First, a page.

In a blog post last month we talked about the importance of celebrating your church’s generosity. Just a few days later, I received a thank you note after giving to a church for the first time.
After receiving that, I wanted to share a few ideas with you to help illustrate the power behind your church saying thank you. Those two simple words can stir emotion and encourage future behavior at the same time. Here’s how it worked for me:
I immediately felt valued.
When I saw the card in the mail and soon read its message, I immediately felt valued. I knew someone there took the time to say thank you for the gift I gave that day. I felt I mattered to the church and its leaders.
The address on the envelope was handwritten – someone took the extra, personalized step and made an investment of time, as I’ve mentioned before. Instead of allowing their automated post-online-giving email message to suffice, they took the time to send me a card, so I knew I was valued in their eyes.
I learned the gift was appreciated.
In the handwritten note inside, the pastor made mention of their church’s initiative to which I gave. Through this letter I can sense his excitement about what they can accomplish through this initiative, so I know my gift was genuinely appreciated.
It reinforced my investment choice as a wise one.
Receiving this note reinforced my decision to invest. The pastor personally thanked me for my gift, further confirming my decision to give as a wise one.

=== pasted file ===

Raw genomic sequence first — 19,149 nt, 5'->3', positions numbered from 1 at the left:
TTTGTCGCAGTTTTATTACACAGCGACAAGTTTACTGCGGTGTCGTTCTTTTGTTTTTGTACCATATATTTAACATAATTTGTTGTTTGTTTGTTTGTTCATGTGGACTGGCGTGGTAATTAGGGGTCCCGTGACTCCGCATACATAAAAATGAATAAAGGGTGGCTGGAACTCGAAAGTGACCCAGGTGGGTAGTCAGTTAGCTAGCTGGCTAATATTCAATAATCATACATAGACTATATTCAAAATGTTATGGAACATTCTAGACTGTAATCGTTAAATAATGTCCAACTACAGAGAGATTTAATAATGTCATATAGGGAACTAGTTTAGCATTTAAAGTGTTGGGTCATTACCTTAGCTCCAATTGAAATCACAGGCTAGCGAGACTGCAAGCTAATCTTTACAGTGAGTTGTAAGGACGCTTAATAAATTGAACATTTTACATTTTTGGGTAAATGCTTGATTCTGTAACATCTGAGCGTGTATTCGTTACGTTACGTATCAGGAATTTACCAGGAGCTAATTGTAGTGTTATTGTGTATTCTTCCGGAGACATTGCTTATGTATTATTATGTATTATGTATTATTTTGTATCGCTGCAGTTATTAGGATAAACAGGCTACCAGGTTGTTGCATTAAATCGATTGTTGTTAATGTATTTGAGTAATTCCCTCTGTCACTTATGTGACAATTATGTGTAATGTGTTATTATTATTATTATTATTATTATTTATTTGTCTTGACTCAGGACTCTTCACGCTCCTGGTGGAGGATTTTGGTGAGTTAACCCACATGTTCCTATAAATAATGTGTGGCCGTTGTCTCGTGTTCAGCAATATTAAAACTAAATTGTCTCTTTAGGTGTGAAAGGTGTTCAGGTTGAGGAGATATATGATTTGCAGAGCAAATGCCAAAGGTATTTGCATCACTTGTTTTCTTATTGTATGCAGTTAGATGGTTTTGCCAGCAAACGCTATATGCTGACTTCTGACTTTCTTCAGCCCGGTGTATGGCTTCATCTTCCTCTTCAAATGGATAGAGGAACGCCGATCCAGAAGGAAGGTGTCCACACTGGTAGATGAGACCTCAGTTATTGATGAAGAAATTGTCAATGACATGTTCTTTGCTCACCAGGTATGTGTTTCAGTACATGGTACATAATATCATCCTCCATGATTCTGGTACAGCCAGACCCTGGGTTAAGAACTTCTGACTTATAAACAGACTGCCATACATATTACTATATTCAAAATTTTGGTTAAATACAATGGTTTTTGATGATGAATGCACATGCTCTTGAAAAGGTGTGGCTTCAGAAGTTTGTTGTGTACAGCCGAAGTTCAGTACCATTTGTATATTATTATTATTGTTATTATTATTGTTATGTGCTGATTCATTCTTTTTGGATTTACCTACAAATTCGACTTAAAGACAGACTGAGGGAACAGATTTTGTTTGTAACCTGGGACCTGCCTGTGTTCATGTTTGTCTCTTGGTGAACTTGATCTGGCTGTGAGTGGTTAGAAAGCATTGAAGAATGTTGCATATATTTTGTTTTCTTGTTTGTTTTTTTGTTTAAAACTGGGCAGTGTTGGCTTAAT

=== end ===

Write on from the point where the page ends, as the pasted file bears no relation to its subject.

I know I’m helping make a difference.
As I mentioned earlier, this gift was made to a church’s generosity initiative. The pastor mentioned in his note, “we look forward to the years ahead.” I know this church has a God-sized vision. I did a small part in helping to fund that vision. I am encouraged that my gift will make a difference for them and for the people they are striving to reach for Christ.
I was impressed that the letter inside was handwritten.
This was what really impressed me, and I’ve mentioned it before. As I opened the tent-fold card inside the envelope, I saw handwriting. Who does that anymore?! This was wildly encouraging to me. This pastor took a few minutes to write to me what was on his heart and to let me know he was thankful for my gift. The Associate Pastor also jotted a brief thank you. Pastors, if you want to make a difference in the heart of someone who just gave to your ministry for the first time, write them a thank you note.
Increase the odds of future gifts.
Let’s be honest. If a handwritten thank you message makes the giver feel valued, shows the gift was appreciated, reinforces the choice of the giver to give, and helps the giver see how their generosity is making a difference, the odds go way up for the giver to make a repeat gift!
Saying thank you encourages future gifts. In fact, one of the most popular reasons people don’t continue to give to churches is that no one said thank you. And what a simple thing to fix.
You may or may not choose to personally handwrite thank you cards, but please choose to say thank you to your people. Encourage them on their journey of generosity.
What is your strategy for saying thank you to your people when they make their first gift? If you have something in place, let this message be encouragement to keep up the good work. If you don’t already have a process to thank your people, I encourage you today to put something simple in place so this powerful ministry moment isn’t lost.